When you’re dealing with limited or inadequate metadata for your assets, several strategies can help alleviate the challenges.
System Metadata: Basic system metadata, such as “created by,” “updated by,” “last updated,” “file type,” and “file size,” can offer some elementary information. Technical metadata like IPTC header information, resolution, and color space can be leveraged to enhance searchability.
Optical Character Recognition (OCR): OCR capabilities can extract text from images or PDFs, making their content searchable.
AI-Generated Metadata: AI can help identify people, topics, and keywords in images and time-based media, creating metadata to improve search capabilities.
Ensuring data accuracy and consistency is also crucial. Quality checks, compliance processes, and user training should be part of your strategy to maintain metadata quality.
Preventing DAM Failures Due to Workflow
A successful DAM implementation isn’t a one-person job; it requires collaboration and integration. When addressing workflow challenges, several key considerations come into play.
Establishing a Robust Workflow Definition: To support workflows effectively, you need a well-defined process that accounts for complexity, branching logic, and exception handling.
Tracking and Reporting: Determining what needs to be tracked, including key performance indicators (KPIs), is critical. Workflows can range from simple to complex, and you must consider their unique needs.
Leveraging Automation: Automation enhances workflow efficiency and should be incorporated wherever possible to reduce bottlenecks and increase efficiency. Learn more about the benefits of workflow automation here.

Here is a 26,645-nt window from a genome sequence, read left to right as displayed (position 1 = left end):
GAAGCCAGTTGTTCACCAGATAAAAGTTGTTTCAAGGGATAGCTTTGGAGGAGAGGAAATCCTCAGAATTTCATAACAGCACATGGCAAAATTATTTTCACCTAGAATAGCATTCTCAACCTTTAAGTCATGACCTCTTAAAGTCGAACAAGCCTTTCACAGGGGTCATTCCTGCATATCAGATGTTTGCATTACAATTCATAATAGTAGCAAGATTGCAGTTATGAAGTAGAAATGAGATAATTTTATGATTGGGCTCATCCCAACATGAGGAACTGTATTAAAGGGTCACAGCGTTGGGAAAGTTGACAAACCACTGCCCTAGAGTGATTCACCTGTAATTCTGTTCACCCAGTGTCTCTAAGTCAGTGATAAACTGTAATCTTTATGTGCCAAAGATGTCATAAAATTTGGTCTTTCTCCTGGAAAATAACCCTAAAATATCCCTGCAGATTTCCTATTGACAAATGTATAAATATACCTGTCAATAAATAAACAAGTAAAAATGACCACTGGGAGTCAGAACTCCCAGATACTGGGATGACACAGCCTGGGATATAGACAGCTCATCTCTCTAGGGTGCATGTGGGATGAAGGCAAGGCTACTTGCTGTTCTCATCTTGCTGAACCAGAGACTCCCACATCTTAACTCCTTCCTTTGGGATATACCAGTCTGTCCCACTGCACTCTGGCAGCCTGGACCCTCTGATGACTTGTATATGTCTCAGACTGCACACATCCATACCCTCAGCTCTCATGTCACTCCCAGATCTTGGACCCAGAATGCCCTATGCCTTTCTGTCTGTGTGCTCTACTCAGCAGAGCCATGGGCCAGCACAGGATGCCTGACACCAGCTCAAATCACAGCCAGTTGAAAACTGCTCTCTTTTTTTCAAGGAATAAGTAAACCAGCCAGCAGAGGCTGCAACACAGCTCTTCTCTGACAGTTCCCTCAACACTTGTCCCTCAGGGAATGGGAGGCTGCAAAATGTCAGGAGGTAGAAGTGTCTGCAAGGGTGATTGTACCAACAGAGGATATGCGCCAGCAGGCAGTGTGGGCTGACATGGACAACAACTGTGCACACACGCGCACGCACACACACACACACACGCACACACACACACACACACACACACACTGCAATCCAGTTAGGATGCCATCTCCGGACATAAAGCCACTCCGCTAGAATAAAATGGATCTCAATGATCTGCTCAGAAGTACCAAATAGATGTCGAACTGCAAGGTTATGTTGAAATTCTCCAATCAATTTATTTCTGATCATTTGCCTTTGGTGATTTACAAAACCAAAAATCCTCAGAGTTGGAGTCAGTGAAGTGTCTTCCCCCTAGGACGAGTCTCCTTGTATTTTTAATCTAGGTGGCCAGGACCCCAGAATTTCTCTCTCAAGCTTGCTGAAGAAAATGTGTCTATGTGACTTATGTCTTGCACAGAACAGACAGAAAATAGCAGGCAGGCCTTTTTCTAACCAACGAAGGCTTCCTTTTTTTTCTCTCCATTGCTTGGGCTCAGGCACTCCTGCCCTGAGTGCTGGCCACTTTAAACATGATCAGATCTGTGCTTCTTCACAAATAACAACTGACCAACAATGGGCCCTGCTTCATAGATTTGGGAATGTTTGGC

Understanding Fringe Cases: Recognizing potential user challenges to workflows and addressing them, especially in complex workflows, is vital for preventing DAM failures.
By addressing these key considerations and challenges in the Metadata, Workflows, & Security milestone, you can better position your DAM implementation for success by planning how you will overcome any potential roadblocks in the future.
Milestone 3: Integration & Automation
Want to listen? Jump to 33:10 in the webinar.
Milestone 3 focuses on the critical aspects of integration and automation, helping organizations plan to create a well-coordinated ecosystem where their DAM system serves as the central hub for content management.
Integrations are essential because they transform your DAM into the central hub within your content supply chain, linking various systems both upstream and downstream. These systems can encompass creative, production, e-commerce, marketing, and social activities.Read the Quick Start Guide to DAM Integrations
Effective integration and automation of metadata synchronization at different stages of the content lifecycle are essential for maximizing the potential of your DAM system.
Common Pitfalls in DAM Integration and Automation
Differentiating between integration and automation, you can consider automation an internal process within the DAM, while integration encompasses interactions with external systems. Often, integration and automation go hand in hand, with internal automation triggering external integration and vice versa.
However, there are common pitfalls to avoid in this milestone:
Designing Automation for Single Assets
One common pitfall is designing automation processes for individual assets when the need may be to handle assets in bulk. It’s crucial to consider how automation will work in bulk to support efficient batch processing, such as uploading, downloading, or updating metadata for multiple assets simultaneously.
Over-Reliance on Automation
While automation is a valuable tool, over-reliance without a fallback plan can be risky. It’s essential to have a plan to perform tasks manually when necessary, as automation can fail due to factors like software bugs or data irregularities.